A pervasive myth surrounds Tai Chi Chuan that it is either a religion or has religious overtones. This mistaken idea is gradually evaporating though, due to the current widespread practice of the art for its purely physical and psychological benefits.
A certain sense of the mystical, the metaphysical, and the unfathomable still permeates most Tai Chi classes. This is not because Tai Chi students are studying how to become spiritual. It is because, while doing the Tai Chi form, their minds are occupied, their bodies are grounded and flowing, and they are learning about balance on all levels.
This short video presents clips from the much longer Tai Chi form, as practiced at Do No Kai Martial Arts Temple.
The Roots of Tai Chi
Tai Chi originated as one of the internal martial arts. These practices were created by advanced martial artists whose goals and interests centered around the metaphysical. Some of their paths journeyed into spiritual avenues, some into formalized religious pursuits, some into the philosophical. What they all had in common is that the early Tai Chi practitioners were truth-seeking martial artists.
Isn’t Tai Chi Taoist?
While some interpret early Tai Chi teachings as revolving around Taoism, a case can be made that most similar martial and meditative teachings contain elements of Taoism, usually unintentionally. This is because the philosophy of Taoism is so simple as to be practically all-encompassing. “The Way Is the Way” is the core of Taoism as expressed by Lao Tzu in his Tao Te Ching. Its Zen-like meaning is that there are no words to define the Ultimate, because it is unimaginably bigger than words or even thought.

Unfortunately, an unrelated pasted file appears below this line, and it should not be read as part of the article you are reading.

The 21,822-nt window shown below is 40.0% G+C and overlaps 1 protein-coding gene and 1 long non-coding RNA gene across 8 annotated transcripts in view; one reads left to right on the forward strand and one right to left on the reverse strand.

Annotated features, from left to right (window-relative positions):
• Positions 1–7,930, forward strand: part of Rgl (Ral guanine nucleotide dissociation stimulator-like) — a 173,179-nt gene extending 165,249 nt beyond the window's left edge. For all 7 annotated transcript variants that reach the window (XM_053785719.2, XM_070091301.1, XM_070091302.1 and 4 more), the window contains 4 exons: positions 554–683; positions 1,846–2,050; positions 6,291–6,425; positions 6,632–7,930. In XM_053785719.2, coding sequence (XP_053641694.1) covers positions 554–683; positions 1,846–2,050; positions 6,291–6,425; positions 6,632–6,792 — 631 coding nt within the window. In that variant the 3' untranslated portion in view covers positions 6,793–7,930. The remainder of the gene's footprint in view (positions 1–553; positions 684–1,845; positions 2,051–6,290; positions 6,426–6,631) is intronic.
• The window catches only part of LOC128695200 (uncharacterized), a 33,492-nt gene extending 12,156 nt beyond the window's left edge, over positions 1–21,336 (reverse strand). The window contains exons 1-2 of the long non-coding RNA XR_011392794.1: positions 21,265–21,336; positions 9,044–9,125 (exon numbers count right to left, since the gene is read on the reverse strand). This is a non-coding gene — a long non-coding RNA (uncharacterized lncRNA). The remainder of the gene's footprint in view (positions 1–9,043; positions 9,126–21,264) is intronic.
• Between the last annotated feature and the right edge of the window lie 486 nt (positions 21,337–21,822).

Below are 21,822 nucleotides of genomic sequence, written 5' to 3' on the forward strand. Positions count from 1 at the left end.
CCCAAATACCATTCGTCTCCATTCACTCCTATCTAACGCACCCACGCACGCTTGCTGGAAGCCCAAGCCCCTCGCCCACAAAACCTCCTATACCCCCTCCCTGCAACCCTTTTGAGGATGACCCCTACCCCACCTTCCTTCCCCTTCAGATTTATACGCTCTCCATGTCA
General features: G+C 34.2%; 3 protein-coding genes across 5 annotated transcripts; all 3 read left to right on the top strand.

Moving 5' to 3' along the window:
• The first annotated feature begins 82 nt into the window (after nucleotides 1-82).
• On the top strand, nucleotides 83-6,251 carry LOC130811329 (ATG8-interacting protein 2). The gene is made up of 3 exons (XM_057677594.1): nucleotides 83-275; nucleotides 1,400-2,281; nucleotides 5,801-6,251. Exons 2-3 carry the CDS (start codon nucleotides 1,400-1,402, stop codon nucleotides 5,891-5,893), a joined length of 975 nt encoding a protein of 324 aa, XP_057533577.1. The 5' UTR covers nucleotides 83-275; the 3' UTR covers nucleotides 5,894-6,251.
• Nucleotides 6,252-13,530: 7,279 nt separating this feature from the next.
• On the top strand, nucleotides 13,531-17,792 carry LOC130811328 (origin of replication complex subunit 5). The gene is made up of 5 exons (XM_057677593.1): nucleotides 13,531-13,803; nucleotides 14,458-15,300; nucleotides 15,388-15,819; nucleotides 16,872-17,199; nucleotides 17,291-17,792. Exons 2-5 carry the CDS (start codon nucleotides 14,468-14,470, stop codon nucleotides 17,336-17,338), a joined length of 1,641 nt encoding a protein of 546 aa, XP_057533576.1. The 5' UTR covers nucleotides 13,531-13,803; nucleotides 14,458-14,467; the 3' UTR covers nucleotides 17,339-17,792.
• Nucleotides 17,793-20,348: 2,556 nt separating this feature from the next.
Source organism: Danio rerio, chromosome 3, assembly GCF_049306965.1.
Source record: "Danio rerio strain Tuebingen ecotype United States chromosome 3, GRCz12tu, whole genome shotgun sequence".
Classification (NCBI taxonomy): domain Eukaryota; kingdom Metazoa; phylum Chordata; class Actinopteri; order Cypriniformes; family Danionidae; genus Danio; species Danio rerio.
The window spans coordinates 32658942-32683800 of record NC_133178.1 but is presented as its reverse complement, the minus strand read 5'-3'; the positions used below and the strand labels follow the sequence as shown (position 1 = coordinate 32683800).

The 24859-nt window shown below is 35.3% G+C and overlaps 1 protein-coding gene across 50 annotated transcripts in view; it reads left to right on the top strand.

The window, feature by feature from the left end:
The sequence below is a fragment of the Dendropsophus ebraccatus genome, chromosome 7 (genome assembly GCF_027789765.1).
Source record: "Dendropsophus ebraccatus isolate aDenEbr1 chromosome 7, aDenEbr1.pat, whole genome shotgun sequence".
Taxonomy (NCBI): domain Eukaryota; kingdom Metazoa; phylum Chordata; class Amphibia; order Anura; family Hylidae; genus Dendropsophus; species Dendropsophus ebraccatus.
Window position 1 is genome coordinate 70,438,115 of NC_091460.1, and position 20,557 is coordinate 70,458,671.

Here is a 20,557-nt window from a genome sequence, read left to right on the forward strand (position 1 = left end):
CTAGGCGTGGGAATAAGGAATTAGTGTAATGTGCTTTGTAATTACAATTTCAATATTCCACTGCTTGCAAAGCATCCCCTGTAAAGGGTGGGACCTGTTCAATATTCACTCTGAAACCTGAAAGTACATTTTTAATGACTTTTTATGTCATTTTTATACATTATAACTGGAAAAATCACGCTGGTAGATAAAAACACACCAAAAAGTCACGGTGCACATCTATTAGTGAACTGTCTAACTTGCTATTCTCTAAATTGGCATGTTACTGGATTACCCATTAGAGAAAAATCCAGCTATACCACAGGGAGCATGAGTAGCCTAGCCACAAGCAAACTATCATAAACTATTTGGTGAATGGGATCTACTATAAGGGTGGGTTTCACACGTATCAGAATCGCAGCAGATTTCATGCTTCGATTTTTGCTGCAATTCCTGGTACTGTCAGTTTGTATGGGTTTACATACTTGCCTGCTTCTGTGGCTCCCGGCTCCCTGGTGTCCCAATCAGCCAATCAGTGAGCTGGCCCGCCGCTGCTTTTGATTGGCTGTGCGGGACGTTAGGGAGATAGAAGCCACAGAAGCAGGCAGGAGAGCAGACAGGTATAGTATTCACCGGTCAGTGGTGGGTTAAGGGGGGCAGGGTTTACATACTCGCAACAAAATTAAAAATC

Tai Chi, then, is no more Taoist than breathing is Taoist… and no less. Combine the fundamental philosophy of Taoism with its principle of two polar opposites, yin and yang, united in a deeper one, (the Tao), and you have the basis for almost every internal martial art or meditative philosophy. Tai Chi, like other internal martial arts and most external ones, applies the principles of yin and yang to create balanced, functional methods of defense and attack. When opposites flow correctly, without obstacles, a cohesive whole emerges. It is from this position that the martial artist is best able not only to defend himself, but also to find enlightenment in the form of Truth.
Today’s Tai Chi – A Supple Spirituality
Today’s Tai Chi is so popular because of its astonishing pliability. It may be employed to reach both internal and external goals, from connecting with one’s true awareness to building strong muscles and fluid reactions. Whatever one’s definition of spirituality versus religion, that definition may be superimposed on the practice of Tai Chi, because Tai Chi is such a private, yet open practice. There is no need whatever to put labels on this remarkable art. Tai Chi is quite powerful enough without them. In fact, its true power comes from encouraging the practitioner to just practice, without getting cerebral about it. You might say that in Tai Chi, “the Form is the Form.” _______________________________________________________________
- Read about the esoteric benefits of the Tai Chi Ruler
- Photos and “Buy Now” buttons for Do No Kai Temple‘s beautiful Tai Chi Rulers
–by Cynthia Paul